Online booking boom

Arabian Travel News takes a close look at the online travel sector in the Middle East and reveals how web bookings are set for an explosion over the next few years
Online booking boom
Expedia launched Hotels.com in Arabic two years ago. There are “no immediate plans” to launch an Arabic version of Expedia.com
By Monika Canty
Tue 26 Apr 2011 12:00 AM

The online travel sector might not have taken off just yet in the region, but ask anyone in the industry and it seems we could be about to leap into an internet travel booking boom.

While there appears to be no official data to confirm exactly how many people currently use the internet to book travel online in the Middle East, a few hard facts are clear. The region has one of the fastest growing internet populations in the world, the highest number of smart phone users and a growing number of Online Travel Agencies (OTAs) are jumping into the market.

Sunil D’souza, country manager UAE & Oman, Kanoo Travel explains: “The Middle East has one of the fastest growing internet populations in the world. E-commerce could be worth in the region of US$30-90 billion, depending on your source of information, and the sector will grow very significantly in the future.

“At Kanoo, we represent several major airlines and we know from them that a growing proportion of transactions are happening online. This is a clear indication that the market is changing and consumers are seeking to book their travel online.”

According to Walter Lo Faro, director of market management, Middle East & Indian Ocean for Expedia, the number of travel bookings made online in the Middle East is set to “more than double” over the next five years.

Lo Faro estimates that around 20 – 25% of travel transactions in the region currently take place online, but he says the market is showing an “impressive speed of growth” as both travel suppliers and travel agents rush to cater to a growing demand from consumers to book travel online.

“The Middle East is slightly slower on this development but it’s getting there,” says Lo Faro. “Especially I would say in the past 24 months, the number of Middle Eastern users actually making bookings online has been growing exponentially.”

Expedia launched an Arabic version of its Hotels.com website two years. Lo Faro explains that while the site is “doing well” the “basic difference between an Arabic website and a European one is that you get a great deal of shoppers on the site, but the conversion is much lower, so there are many ‘lookers’ but not as many ‘bookers’.”

He admits that this indicates there is still some caution among the Middle East consumer about booking travel over the web, but says things are changing rapidly.

“Yes, people are still slightly reluctant to pay for things by credit card online. But people are getting more and more web savvy. They use internet sites a lot - Facebook etc. They are used to the tool itself but they are not particularly used to the transactional side of it, so between the viewers and the shoppers it’s not the same relation you would find in the UK for instance.”

He believes consumers will catch up quickly. “I think in the Middle East progress happens really fast. When I first came here, internet penetration was about 11% but now it’s nearly 60%. And that’s in just five years.”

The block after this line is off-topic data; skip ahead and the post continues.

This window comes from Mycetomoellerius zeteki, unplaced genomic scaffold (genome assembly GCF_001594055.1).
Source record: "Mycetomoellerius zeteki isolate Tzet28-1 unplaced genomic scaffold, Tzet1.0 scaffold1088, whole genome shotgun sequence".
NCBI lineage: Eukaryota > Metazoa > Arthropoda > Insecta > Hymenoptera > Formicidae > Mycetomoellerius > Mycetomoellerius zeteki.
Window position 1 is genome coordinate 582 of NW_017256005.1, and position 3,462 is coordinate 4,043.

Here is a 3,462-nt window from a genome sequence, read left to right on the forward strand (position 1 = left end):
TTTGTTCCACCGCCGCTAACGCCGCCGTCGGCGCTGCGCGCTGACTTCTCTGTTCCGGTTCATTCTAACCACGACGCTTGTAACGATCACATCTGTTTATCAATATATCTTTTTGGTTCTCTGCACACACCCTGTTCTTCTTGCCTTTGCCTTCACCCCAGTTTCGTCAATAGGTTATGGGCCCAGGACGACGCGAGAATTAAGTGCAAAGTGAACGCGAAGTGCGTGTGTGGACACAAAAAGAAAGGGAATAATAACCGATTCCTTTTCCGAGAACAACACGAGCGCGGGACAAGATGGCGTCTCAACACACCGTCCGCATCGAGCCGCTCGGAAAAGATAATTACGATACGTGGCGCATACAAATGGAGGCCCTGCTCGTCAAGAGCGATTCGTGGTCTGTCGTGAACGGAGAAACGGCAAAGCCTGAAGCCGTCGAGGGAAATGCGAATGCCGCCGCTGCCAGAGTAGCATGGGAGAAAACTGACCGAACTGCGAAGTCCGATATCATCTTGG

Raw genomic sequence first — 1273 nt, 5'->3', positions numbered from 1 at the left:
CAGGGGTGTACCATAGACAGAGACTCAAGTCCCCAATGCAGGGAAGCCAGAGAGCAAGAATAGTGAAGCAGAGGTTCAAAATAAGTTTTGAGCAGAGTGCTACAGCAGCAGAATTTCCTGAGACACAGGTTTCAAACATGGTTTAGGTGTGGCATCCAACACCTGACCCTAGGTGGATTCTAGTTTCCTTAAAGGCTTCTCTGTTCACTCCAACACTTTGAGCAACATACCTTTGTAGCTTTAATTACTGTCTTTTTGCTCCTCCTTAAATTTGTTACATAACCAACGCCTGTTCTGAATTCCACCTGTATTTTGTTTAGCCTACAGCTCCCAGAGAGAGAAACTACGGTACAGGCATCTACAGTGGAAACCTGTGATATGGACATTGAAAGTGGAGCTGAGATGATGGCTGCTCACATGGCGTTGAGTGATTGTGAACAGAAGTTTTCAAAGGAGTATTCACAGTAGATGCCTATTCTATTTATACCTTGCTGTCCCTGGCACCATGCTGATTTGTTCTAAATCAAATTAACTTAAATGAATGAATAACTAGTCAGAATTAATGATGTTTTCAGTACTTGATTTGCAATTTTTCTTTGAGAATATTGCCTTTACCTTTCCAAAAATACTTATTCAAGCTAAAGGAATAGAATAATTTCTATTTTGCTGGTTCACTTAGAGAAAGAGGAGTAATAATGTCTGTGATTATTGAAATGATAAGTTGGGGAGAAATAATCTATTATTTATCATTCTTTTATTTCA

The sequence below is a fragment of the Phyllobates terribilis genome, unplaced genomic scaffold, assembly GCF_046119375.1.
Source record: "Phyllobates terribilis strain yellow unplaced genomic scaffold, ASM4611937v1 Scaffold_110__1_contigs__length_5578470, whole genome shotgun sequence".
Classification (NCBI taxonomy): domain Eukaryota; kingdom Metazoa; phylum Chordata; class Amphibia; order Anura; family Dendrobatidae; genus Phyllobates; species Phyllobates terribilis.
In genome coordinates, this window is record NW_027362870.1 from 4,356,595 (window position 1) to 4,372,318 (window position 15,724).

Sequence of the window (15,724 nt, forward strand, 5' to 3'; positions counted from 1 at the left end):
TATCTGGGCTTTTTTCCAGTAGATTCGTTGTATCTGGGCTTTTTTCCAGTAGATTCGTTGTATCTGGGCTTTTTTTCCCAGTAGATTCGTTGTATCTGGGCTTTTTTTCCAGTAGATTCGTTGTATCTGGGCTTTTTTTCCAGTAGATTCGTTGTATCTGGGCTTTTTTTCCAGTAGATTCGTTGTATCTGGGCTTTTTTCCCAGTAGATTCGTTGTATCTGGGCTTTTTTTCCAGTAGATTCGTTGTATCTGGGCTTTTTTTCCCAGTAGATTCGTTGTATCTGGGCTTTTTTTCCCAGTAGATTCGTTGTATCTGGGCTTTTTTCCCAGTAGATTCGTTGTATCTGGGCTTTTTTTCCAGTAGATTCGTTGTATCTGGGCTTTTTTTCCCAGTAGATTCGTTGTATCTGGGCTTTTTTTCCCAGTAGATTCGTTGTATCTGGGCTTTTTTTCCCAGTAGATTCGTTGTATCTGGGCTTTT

OTAs enter the ARENA

Some major online travel agencies are now entering the Middle East market to capitalise on this development. Makemytrip, India’s biggest online travel company recently launched a Middle East version of its site (makemytrip.ae). The company plans to invest a “few million dollars” in the Middle East over the next two years.

Amit Saberwal, senior vice president, International markets said the site was launched due to consumer demand. “The highest number of visitors on makemytrip.com outside India and the US were from the Middle East. We have also seen transactions originating from the Middle East so we decided to launch makemytrip.ae offering flights, hotels and holidays customised for Middle East customers.”

Saberwal predicts major growth in the online travel sector: “As per credit card industry sources over 10% of transactions are made online of which travel ranks at the top. But over the next few years we will see an exponential increase in online travel.”

Another major Indian OTA, Cleartrip, has also launched a local version - Cleartrip.ae. Tarique Khatri, VP, business development says the company plans to invest close to US$10 million in the Middle East market in a bid to become the leading online travel company in the region.

Khatri estimates that while currently only 10% of tickets are sold online in the Middle East, the potential for online travel in the region is “phenomenal”.

“One of the most interesting things about the Middle East is that the internet population is growing incredibly fast - it’s one of the fastest growing in the world. While there are no official numbers in terms of the e-commerce market in this region, there are different numbers floating around, ranging from $35 billion to $100 billion.

“More importantly, after meeting up with a lot of airlines in the region, they said close to 25% of their transactions were happening online. This was a clear indication to us that there was definitely big potential for an online travel agent in this market.”

Since launching, Cleartrip.ae has received more than 30,000 travel bookings, and in February had over 250,000 unique visitors. The company is targeting a three-fold growth in the region Middle East this year.

“We will do whatever is required for us to grow and be the leader in this market,” said Khatri. “By this time next year we should be three times as big as what we are today.”

Off-line agents move on-line

It’s not just OTAs who are looking to grab a share of the web bookings out there. Some of the region’s biggest travel companies are now investing in the latest technology and gearing up to launch their own web booking portals.

Kanoo Travel is currently in the process of “fine tuning” its first fully-fledged online bookings portal, complete with payment gateways offering air, car and hotel products. The investment into online is “in keeping with the wishes and needs of our major corporate accounts and the changing face of the traveller’s needs,” explains D’souza.